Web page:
Why in 19 years hasn't a senior VP at Adobe realized flash is embarrassing?

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Adobe is a big profitable company. Many other companies have terminated much more important products for far less reason. How in 19 years can it be possible that nobody high inside Adobe hasn’t been handed a clue, realized what it meant, flicked his fingers and said “make that problem (flash) go away.”

Perhaps related. Why in 19 years hasn’t any group inside or outside Adobe written a highly secure open source clone, perhaps named it “flush”, and given it to the world?

Can anyone really explain this?
Thanks

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I don’t think anyone can answer that with 100% certainty. There are some possibilities and there are some things to consider but in the end, who knows?

“Perhaps related. Why in 19 years hasn’t any group inside or outside Adobe written a highly secure open source clone, perhaps named it “flush”, and given it to the world?”

My guess is that it is proprietary. Alternatively, no one feels it is worth it (to implement or that flash is even important). Or perhaps they are afraid of legal issues (I don’t know Adobe’s record here but copyright/etc. is abused far too much and some corporations are very nasty here; this isn’t even considering patent trolls). Some would suggest there is an alternative – HTML5. Thing is (and this goes for open source versions too) how do you get all the current websites to move to the new platform (there could be many reasons they don’t want to migrate including they don’t want to hire people to implement what they have through flash) and how do you get widespread support in browsers? As it is, IE has a bad reputation for not following the web standards (whether they’ve improved it or not I don’t know but I do know that many hacks have – or had – to be implemented so that IE renders [whatever] correctly). But in reality, web standards are not used like you would want standards to be used (different engines have differences that make the standard nonstandard – IE isn’t the only culprit here).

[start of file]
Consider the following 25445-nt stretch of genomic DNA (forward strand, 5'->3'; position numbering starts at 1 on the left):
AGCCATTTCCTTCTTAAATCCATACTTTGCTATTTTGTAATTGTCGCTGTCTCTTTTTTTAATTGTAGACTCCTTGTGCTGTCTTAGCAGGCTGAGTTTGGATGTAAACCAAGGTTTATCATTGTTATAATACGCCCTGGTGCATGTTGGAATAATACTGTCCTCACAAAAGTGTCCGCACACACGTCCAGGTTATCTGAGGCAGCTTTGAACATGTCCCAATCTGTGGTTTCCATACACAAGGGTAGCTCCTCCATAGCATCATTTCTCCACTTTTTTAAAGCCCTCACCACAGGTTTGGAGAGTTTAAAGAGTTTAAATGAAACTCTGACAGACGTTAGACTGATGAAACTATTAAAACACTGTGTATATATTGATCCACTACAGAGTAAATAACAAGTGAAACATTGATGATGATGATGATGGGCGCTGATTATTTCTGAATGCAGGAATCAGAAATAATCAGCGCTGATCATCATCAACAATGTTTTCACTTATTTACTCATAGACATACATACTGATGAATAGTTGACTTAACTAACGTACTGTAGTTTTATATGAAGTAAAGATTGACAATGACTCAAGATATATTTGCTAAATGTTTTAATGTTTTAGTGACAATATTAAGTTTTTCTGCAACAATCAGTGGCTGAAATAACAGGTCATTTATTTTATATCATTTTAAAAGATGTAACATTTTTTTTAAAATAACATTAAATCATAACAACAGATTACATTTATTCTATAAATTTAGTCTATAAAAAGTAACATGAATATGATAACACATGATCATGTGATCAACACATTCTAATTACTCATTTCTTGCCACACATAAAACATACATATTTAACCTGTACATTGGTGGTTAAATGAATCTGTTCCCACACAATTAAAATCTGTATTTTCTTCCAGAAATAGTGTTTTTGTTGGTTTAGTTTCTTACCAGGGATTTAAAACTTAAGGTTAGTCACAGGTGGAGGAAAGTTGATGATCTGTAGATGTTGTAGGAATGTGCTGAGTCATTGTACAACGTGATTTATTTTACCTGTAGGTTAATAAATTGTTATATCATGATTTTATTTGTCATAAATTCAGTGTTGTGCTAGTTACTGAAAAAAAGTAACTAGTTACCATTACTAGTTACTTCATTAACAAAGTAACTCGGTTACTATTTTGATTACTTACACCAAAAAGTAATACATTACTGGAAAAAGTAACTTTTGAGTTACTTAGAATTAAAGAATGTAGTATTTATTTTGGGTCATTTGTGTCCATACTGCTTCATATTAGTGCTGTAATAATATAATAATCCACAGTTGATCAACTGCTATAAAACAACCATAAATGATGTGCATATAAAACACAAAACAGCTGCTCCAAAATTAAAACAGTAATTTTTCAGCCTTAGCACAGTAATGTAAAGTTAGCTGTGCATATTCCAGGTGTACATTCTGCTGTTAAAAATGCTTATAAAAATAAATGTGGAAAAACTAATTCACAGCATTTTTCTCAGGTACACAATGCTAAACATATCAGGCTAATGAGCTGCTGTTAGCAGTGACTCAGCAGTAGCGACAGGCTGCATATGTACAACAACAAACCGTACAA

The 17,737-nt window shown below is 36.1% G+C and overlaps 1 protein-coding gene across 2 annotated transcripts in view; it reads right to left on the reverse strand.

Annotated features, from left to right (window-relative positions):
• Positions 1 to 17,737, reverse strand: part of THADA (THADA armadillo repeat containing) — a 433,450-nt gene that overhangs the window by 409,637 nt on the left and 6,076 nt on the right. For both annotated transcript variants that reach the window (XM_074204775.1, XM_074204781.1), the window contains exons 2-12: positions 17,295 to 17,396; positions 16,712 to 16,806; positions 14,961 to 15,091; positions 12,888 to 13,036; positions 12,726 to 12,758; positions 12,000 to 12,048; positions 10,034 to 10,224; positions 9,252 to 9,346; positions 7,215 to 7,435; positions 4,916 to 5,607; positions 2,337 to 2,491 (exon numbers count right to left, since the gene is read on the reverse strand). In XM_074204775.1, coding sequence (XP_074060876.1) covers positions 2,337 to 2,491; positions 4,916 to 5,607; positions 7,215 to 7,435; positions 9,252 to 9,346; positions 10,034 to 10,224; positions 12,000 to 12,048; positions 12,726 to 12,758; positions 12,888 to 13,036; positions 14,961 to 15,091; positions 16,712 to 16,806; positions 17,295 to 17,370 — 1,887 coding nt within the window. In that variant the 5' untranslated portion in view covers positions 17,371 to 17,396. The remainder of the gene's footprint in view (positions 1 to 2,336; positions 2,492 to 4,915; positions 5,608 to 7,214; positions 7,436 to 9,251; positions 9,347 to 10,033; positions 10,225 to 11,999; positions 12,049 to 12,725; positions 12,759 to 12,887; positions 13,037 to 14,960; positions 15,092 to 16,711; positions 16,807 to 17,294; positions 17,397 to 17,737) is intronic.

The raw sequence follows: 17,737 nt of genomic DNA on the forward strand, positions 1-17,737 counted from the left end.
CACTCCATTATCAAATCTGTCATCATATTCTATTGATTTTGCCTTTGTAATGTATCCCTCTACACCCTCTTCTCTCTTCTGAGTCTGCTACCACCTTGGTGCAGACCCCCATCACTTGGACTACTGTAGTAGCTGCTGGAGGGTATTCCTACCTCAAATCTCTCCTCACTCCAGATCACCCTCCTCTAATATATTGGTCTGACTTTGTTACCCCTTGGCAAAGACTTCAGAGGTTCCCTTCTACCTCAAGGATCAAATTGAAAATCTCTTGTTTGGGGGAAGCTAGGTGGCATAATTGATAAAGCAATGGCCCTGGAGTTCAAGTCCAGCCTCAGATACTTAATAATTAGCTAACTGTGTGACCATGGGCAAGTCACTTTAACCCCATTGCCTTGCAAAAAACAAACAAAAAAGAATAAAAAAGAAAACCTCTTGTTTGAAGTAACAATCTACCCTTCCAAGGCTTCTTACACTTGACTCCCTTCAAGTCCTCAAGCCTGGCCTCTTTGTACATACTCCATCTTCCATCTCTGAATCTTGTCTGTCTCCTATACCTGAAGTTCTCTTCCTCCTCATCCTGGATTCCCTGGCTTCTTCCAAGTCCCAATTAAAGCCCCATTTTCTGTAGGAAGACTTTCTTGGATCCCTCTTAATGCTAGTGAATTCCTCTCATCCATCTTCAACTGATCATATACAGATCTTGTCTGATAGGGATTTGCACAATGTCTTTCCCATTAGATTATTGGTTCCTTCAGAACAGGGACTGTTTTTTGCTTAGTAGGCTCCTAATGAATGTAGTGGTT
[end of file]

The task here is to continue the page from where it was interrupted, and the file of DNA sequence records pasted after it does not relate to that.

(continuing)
“Can anyone really explain this?”
I think you would have to ask Adobe and hope – they probably don’t know. But it is pointless to try to reason with someone or something that is being illogical (about something) because reasoning requires logic on all sides. But even if they did understand the problem and they tried to get rid of the problem, it wouldn’t happen in a flash (see comment above).

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Quote Coyote “I don’t think anyone can answer that …”

Yes they can, it’s because they have no real interest in you and me, as long as the money keeps rolling in that is all that matters to them.

I can’t for the love me understand why no other company has come out with a viable
alternative, the world it begging for another flash player.

  • coyote
    The idea is: how many employees have been in the company the entire time? Furthermore, of those employees, how many are in the relevant department (and how long have they been in that department)? (And that is not even considering the ‘with 100% certainty’ being left out which changes the meaning of my original statement). Of course they don’t have an interest in us but the thing is – has anyone actually asked them? If they have I would be surprised if there is a reasonable answer (if at all). But too often people think something should be answered without it being asked. You’re also trying to use logic – which is generally a good thing – to analyse something that isn’t based on logic (Flash). That will never result in a satisfiable conclusion/understanding/answer/whatever it is [you] want. A new flash (or rather, a completely different thing) would be nice. But as I already pointed out: 1) Many will consider HTML5 the new flash (or rather it has much functionality that Flash offered – is my understanding; I hate web design so I’m not positive to what extent this is true). 2) It takes a long time for widespread support of something like this. HTML5 isn’t exactly new, for example, and many sites still use flash. Many people STILL use IE6. That says a lot. It isn’t as simple as you would like it to be (I would like it to be a lot simpler too – but it isn’t and never will be; we’re talking about a major change).
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